Moscow to defy European court by banning gay pride parade
May 17, 2011, 13:46 GMT
Moscow - Officials in the Russian capital Moscow will defy threatened penalties by the European Court of Human Rights and ban a public demonstration by gays and lesbians, human rights officials said Tuesday.
Moscow Deputy Mayor Ludmila Shvetsova confirmed that the city government would not allow a gay pride march scheduled for May 28 because police 'cannot guarantee the security ... of sexual minorities.'
Volker Beck, a German Bundestag member from the Green Party and a previous victim of an anti-gay attack in the Russian capital, called the ban 'discriminatory and unlawful.'
'The idea that the safety of the participants cannot be guaranteed is a farce,' Beck said. 'A state that, with a gigantic security and military apparatus, can kidnap, torture, and murder its own people doesn't want to protect its own minorities.'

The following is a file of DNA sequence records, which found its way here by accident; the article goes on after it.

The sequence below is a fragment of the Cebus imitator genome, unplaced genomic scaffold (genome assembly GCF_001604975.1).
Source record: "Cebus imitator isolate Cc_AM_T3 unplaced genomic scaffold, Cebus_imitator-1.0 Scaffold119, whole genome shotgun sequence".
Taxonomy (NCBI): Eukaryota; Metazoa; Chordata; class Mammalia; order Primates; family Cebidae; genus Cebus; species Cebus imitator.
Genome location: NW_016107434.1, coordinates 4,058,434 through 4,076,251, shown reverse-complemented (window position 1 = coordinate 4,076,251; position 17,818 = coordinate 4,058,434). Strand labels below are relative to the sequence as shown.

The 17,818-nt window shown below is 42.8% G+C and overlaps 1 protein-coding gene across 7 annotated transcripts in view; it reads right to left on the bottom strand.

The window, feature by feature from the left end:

Moscow's new mayor, Sergei Sobanin, is continuing the city government's long-standing homophobia, said Nikolai Alekseev, one of the march organizers.
Members of Russia's Gay and Lesbian Association, which is organizing the planned march through the centre of Moscow, intend to take to the streets despite the city government's ban, according to news reports.
The Human Rights Court of Europe in October struck down the Moscow city's planned ban of the parade, threatening fines if city authorities defied the court ruling.
Discrimination against gays and lesbians is widespread in Russia, where alternative lifestyles were suppressed during Soviet rule.